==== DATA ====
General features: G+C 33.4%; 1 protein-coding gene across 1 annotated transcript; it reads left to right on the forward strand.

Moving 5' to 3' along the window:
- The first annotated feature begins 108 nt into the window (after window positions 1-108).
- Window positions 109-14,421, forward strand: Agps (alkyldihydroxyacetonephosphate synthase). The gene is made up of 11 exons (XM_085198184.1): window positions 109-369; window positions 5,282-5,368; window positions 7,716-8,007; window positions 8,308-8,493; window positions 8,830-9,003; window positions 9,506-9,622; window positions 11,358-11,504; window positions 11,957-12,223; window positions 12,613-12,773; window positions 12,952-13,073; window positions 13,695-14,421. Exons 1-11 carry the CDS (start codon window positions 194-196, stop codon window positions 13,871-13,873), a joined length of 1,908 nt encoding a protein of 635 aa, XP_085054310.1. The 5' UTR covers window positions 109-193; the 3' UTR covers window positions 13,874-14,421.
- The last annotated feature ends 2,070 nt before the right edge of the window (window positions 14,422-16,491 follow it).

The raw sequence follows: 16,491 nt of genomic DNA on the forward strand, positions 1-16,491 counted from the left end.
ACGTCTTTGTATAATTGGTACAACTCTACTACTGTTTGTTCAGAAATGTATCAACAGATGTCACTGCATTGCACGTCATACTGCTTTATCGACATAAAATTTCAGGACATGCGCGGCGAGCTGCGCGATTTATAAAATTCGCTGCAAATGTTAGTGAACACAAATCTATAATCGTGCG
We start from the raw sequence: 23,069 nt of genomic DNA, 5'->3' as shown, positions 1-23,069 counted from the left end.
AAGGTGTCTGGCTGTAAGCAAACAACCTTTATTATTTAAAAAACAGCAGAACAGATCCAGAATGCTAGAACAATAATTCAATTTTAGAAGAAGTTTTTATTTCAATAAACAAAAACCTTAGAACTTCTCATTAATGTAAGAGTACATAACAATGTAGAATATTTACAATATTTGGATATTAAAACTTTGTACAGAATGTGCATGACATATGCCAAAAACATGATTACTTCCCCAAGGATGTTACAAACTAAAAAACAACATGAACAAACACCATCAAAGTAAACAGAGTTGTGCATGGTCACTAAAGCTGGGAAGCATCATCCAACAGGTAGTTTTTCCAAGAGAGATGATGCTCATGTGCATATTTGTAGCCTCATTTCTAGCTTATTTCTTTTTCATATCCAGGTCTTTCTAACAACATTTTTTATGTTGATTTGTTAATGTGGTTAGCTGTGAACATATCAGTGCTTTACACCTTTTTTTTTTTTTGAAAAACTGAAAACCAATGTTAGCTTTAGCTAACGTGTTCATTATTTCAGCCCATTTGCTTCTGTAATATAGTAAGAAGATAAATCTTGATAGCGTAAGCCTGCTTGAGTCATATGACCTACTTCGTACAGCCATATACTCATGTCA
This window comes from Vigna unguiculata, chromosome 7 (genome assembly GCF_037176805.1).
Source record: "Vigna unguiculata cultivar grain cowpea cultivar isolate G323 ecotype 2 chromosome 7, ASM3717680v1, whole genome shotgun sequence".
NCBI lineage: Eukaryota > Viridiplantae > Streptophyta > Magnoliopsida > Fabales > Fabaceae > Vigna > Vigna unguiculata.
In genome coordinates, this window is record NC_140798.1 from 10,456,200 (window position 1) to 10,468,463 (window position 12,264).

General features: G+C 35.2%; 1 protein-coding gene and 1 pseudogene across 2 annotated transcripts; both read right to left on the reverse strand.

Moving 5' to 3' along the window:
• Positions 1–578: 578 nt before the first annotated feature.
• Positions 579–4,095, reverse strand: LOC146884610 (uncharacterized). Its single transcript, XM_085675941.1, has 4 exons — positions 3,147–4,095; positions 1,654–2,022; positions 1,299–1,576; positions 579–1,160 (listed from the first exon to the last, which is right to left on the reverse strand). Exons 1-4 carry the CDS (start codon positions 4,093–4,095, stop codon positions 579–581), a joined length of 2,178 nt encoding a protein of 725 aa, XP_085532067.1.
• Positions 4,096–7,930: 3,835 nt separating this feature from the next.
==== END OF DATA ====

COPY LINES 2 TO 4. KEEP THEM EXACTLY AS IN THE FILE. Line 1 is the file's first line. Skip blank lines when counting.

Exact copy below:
Moving 5' to 3' along the window:
- The first annotated feature begins 108 nt into the window (after window positions 1-108).
- Window positions 109-14,421, forward strand: Agps (alkyldihydroxyacetonephosphate synthase). The gene is made up of 11 exons (XM_085198184.1): window positions 109-369; window positions 5,282-5,368; window positions 7,716-8,007; window positions 8,308-8,493; window positions 8,830-9,003; window positions 9,506-9,622; window positions 11,358-11,504; window positions 11,957-12,223; window positions 12,613-12,773; window positions 12,952-13,073; window positions 13,695-14,421. Exons 1-11 carry the CDS (start codon window positions 194-196, stop codon window positions 13,871-13,873), a joined length of 1,908 nt encoding a protein of 635 aa, XP_085054310.1. The 5' UTR covers window positions 109-193; the 3' UTR covers window positions 13,874-14,421.